Photographer Tanja Hollander travels the world asking, "Are you really my friend?" and gets more than 400 profound answers.
Jonas, Minh, Leon, Shanti + (Anya), Auckland, New Zealand, 2016.
The number 150 is generally accepted as the maximum friend count you can reasonably maintain before your capacity to keep track of them is strained. Known as “Dunbar’s Number,” it’s held fast since it was pinpointed in the 1990s—ostensibly because your social network may have grown, but your brain likely hasn’t. So what would you say if one of your thousands of virtual friends asked if she could photograph you in your house? And maybe even stay with you? That’s precisely what photographer Tanja Hollander did in 2011 when she set out to photograph her 626 Facebook friends.
Over six years, the project became a documentary on the meaning of friendship, communication, and travel in the 21st century. Finally landing at the Massachusetts Museum of Contemporary Art, “Are You Really My Friend?” records her journey through 451 portraits taken in 12 countries, 34 states, 180 cities and towns, through a hurricane in Texas and terror attacks in Paris— covering 203,206 miles in all. At least a half dozen trips crisscrossed through Las Vegas, where she’s completed commissioned portraits (more are on the way).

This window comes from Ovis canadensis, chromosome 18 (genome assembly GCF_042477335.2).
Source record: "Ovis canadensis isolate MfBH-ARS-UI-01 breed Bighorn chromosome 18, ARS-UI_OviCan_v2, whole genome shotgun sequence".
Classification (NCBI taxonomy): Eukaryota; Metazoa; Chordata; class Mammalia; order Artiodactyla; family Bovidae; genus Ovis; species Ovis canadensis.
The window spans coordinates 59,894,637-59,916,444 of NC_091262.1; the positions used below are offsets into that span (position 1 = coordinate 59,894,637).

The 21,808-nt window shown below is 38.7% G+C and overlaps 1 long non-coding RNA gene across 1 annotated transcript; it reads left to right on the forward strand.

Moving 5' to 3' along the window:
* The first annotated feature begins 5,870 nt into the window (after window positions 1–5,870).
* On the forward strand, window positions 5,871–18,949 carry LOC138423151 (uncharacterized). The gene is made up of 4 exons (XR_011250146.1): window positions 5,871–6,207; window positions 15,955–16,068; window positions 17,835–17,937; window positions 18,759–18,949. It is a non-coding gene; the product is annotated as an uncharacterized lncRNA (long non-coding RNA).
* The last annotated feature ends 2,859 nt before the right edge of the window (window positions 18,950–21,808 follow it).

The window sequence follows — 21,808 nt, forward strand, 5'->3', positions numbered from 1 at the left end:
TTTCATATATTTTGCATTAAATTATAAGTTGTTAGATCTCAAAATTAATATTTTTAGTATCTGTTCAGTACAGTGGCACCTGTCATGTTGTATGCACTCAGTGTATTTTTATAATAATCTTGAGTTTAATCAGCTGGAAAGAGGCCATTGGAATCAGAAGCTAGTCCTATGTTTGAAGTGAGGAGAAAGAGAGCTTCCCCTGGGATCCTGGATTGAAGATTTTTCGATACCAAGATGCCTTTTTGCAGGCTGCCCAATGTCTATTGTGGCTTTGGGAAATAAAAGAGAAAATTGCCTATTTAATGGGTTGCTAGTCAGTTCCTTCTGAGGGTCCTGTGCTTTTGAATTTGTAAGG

Hollander’s real-life friend, Las Vegas filmmaker Robin Greenspun, made the documentary that accompanies her show and comes to the Las Vegas Film Festival in June. “How is this new word, ‘friend,’ that Facebook has reinvented and corporatized, affecting all of us?” Hollander asks. As she crashes on couches, leans on friends in dangerous times, and crosses oceans to see friends in real life, you might just begin to think harder about that question, too. Commission your own portrait by searching Kickstarter.com for Hollander; visit areyoureallymyfriend.com; and see the film at the Las Vegas Film Festival, June 6–11.